A response from the Rev. Nancy Hastings Sehested

The following response is from the Reverend Nancy Hastings Sehested, Co-Pastor of Circle of Mercy in Asheville, NC.

August 9, 2014

Dear Dr. Duffett,

The times call for moral courage. We all have the responsibility to lend our voices to the on-going struggle toward justice and equality for all. We all benefit from our Baptist ancestors who bravely led our newly formed nation to include religious freedom rights in the First Amendment. The wall of separation of church and state is bedrock for our religious institutions. None of us desires the state to dictate unwarranted and unconstitutional intrusion into our institutional religious life.

Yet there are times in our history when the wall of separation has been the dividing wall of discrimination. A murky and complicated relationship exists between church and state since our religious institutions benefit from federal tax exemptions. Federal laws have worked to end discrimination against women and racial minorities. Civil laws have been critical to the creation of just laws. There are also times when leaders from our religious communities have stood valiantly against discriminatory practices and policies of the government.

Now is the time for our religious leaders to stand clearly and courageously against the possibility of discriminatory practices for LGBTQ people.

In hope,

Rev. Nancy Hastings Sehested
Co-Pastor, Circle of Mercy Congregation (Alliance of Baptists and United Church of Christ)
Asheville, NC


A response from the Rev. Susan B.W. Johnson

The following response is from the Reverend Susan B.W. Johnson, Senior Minister at Hyde Park Union Church in Chicago, IL. 


8 August 2014

Dear Ms. Gravely and members of OneEastern:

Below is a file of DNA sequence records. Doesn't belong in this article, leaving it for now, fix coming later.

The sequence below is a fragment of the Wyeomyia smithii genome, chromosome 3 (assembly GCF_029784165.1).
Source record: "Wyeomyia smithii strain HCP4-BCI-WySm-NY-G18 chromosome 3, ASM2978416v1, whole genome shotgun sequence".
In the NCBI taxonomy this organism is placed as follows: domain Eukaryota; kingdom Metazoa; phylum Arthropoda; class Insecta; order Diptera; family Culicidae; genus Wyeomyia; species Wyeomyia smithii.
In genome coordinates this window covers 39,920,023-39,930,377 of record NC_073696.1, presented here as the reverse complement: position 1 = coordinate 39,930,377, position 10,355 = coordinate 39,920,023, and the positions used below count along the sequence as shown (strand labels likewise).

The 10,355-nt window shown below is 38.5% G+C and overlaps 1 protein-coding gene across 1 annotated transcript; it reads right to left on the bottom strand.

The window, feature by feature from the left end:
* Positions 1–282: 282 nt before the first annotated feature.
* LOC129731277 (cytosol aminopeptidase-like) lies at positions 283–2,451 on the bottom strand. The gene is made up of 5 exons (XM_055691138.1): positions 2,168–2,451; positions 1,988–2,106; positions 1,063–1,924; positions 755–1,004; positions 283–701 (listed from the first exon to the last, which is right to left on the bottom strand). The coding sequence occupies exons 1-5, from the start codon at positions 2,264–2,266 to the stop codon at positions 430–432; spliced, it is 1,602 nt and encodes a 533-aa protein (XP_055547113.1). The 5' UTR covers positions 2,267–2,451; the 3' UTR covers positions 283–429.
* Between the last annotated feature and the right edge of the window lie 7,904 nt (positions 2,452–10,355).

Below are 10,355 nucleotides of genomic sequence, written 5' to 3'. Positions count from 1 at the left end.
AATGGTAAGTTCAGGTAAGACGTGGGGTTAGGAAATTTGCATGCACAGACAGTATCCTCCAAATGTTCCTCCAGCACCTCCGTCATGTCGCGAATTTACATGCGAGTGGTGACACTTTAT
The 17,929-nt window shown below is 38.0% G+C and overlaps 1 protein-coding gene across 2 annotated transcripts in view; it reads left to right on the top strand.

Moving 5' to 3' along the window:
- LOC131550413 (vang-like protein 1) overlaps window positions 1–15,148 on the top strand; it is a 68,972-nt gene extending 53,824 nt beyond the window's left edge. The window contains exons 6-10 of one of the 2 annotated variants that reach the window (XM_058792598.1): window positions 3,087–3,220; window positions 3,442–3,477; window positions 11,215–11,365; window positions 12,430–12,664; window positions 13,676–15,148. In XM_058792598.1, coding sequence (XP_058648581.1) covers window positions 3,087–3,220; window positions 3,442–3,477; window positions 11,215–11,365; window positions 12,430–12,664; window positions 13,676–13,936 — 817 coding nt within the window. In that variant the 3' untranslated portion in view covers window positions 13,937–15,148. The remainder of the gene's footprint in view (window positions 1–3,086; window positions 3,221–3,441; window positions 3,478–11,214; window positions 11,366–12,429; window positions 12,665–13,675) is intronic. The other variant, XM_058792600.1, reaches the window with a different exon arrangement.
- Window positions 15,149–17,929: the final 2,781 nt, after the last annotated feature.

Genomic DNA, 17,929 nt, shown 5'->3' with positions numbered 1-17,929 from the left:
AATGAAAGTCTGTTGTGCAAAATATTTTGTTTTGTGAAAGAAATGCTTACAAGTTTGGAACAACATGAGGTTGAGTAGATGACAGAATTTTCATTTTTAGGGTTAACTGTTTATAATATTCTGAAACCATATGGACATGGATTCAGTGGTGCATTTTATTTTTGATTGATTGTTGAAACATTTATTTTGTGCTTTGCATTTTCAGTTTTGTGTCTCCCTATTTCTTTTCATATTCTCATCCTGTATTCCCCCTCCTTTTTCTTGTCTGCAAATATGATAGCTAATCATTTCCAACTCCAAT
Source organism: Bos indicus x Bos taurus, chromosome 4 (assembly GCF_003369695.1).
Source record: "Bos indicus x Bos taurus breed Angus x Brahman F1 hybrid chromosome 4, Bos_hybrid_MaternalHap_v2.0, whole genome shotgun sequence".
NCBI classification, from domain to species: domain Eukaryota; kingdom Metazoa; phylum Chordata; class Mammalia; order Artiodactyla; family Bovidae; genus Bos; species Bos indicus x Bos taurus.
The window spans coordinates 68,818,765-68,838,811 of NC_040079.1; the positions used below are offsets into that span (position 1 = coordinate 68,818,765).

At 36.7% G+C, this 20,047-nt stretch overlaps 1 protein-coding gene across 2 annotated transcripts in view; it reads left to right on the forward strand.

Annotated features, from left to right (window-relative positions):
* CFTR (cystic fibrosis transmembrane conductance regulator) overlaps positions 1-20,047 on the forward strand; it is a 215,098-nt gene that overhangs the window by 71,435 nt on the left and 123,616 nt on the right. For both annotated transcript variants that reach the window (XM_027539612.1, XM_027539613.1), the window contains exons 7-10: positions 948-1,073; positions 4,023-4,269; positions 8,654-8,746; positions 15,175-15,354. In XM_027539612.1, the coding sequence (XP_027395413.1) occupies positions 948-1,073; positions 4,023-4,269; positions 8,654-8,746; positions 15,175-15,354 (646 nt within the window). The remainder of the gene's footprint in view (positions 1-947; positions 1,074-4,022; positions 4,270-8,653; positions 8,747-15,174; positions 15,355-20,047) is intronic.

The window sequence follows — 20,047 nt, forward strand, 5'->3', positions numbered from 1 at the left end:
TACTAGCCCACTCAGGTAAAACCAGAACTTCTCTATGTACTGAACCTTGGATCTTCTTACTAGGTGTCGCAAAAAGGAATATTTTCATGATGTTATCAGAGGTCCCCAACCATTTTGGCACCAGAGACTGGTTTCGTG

As the pastor of a Welcoming and Affirming American Baptist church, I feel I must respond to the actions of my colleague, Dr. Robert Duffett, in his support of the right of religious educational institutions to discriminate against the LGBT community. To support discrimination against another human being is reprehensible, but to support the right of others to discriminate against them — based on the separation of church and state — is to make a pharisaical game out of our precious religious freedoms for the sake of the same outcome. To do this in the name of the gamely pursuit of federal education dollars which are reserved for institutions that do not discriminate against others is morally bankrupt.

Over a decade ago, Dr. Duffett and I taught together at another Baptist institution, one which has also taken stands against the LGBT community. At that time, I appreciated how Dr. Duffett, though more conservative in his personal views than I was in mine, acted in the larger body in ways much more generous, conciliatory, humble, and insightful than his recent actions suggest.

I am dismayed that in the name of Christ some American churches readily participate in efforts to discriminate against other human beings, making them miserable and causing them real harm. This while the American church makes little effort to deal with the most consequential issues of our day — poverty, violence, environmental stewardship and the welfare of children. I am dismayed that American Christianity is making itself irrelevant by ignoring the significance of profound advances of scientific, medical and social research in favor of un-refreshed human interpretations of a divine text.